Bellanca C-27C "Airbus"

Bellanca C-27C “Airbus”

Before the company, there was the C-27 “Airbus.”

Known as the P-100, P-200, and P-300 “Airbus” and upgraded to six variants of the “Bellanca Aircruiser” in the civilian world, the Bellanca C-27 was a limited production, high-wing workhorse designed with packages that could carry people or cargo and land on land, water, or snow.

The plane came out of a Golden Age of Flight desire to have a plane that could fly non-stop from New York to Rome. Designer Giuseppe Bellanca came up with a plane called the Model K, which never flew. But the distinctive design survived.

Curtiss-Wright R-1820 Cyclone Radial Engine -- a 9-cylinder, supercharged, air-cooled radial engine. A variant of this engine powered the C-27C and the B-17 "Flying Fortress)

Curtiss-Wright R-1820 Cyclone Radial Engine — a 9-cylinder, supercharged, air-cooled radial engine. A variant of this engine powered the C-27C and the B-17 “Flying Fortress)

The United States Army Air Corps used three variants of the C-27. The most popular was the “C” variant, with four built and nine C-27As re-engined with the powerful 750 hp Wright R-1820-25 air-cooled engine.

The plane was extremely efficient. The original P-100 could fly at a cost of around 8 cents per mile, in 1930 figures. It was also reliable and easily re-configurable, making it a popular “bush plane” for rough terrain and wilderness cargo and passenger hauls.

But the plane was doomed, from an American military or commercial standpoint, almost as soon as it came on the market. In 1934, U.S. federal regulations banned single-engined transports and passenger airliners. The plane gained a market in Canada, where it was used for carrying ore from and supplies to remote mines.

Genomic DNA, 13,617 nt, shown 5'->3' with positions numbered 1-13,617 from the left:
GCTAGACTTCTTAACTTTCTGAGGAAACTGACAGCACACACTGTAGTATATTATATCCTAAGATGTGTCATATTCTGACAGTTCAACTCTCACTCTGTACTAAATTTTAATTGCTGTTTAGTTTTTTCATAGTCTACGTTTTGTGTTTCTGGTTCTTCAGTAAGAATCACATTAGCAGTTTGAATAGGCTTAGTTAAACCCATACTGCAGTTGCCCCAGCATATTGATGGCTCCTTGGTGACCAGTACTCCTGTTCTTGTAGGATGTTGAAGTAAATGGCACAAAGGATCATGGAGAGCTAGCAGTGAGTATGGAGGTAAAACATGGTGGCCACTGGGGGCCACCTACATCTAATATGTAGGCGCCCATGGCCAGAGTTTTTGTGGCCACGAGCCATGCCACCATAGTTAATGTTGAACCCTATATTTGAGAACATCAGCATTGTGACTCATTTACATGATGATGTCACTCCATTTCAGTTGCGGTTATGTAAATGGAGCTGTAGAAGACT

Only 23 planes were built, and only two are known to exist today. One famous civilian “Aircruiser,” known as the “Eldorado Radium Silver Express” crashed in Northern Ontario in 1947 after running out of fuel. The plane was beat up that its owner abandoned the plane to the elements. The Western Canada Aviation Museum in Winnipeg is working on a long-term restoration of the plane as of 2013. The museum posted, in 2011, a virtual cockpit tour of the plane.

Eldorado Radium Silver Express undergoing restoration in 2011 (Courtesy of the Western Canada Aviation Museum)

Eldorado Radium Silver Express undergoing restoration in 2011 (Courtesy of the Western Canada Aviation Museum)

The only intact plane, a 1938 “Aircruiser” is at the Tillamook Air Museum in Oregon.

This beautiful “Flying W” quite nearly became the most famous plane in the world, when Charles Lindbergh and his team came within a hair of purchasing the “Aircruiser” to attempt the famous new York to Paris Flight. Charles Levine, the chairman of Columbia Aircraft Corporation which was the firm brokering for Bellanca, offended Lindbergh when Levine insisted on choosing his own crew to make the historic flight. Lindbergh refused and went on to purchase the “Spirit of St. Louis,” a custom build from Ryan Airline Company.

Lindbergh made the flight, and “Spirit of St. Louis” became world-famous. The “Aircruiser” does have the distinction of being the first plane to fly from New York to Berlin and the first place to cross the Pacific ocean.

Live footage of the C-27 was used in the historic early television cartoon “Clutch Cargo.”

This C-27 should not be confused with the modern Aeritalia G.222/C-27A and Alenia C-27J “Spartan.”

Specifications

General

Crew: one, pilot
Capacity: 16 passengers (with passenger configuration)
Length: 43 ft 4 in
Wingspan: 65 ft 0 in
Height: 11 ft 6 in
Empty weight: 6,072 lb
Engines: One Wright R-1820 Cyclone 9 9-cylinder supercharged air-cooled radial engine, 710 hp

Performance

Maximum speed: 165 mph
Range: 700 miles
Ceiling: 22,000 ft

Armament

None.

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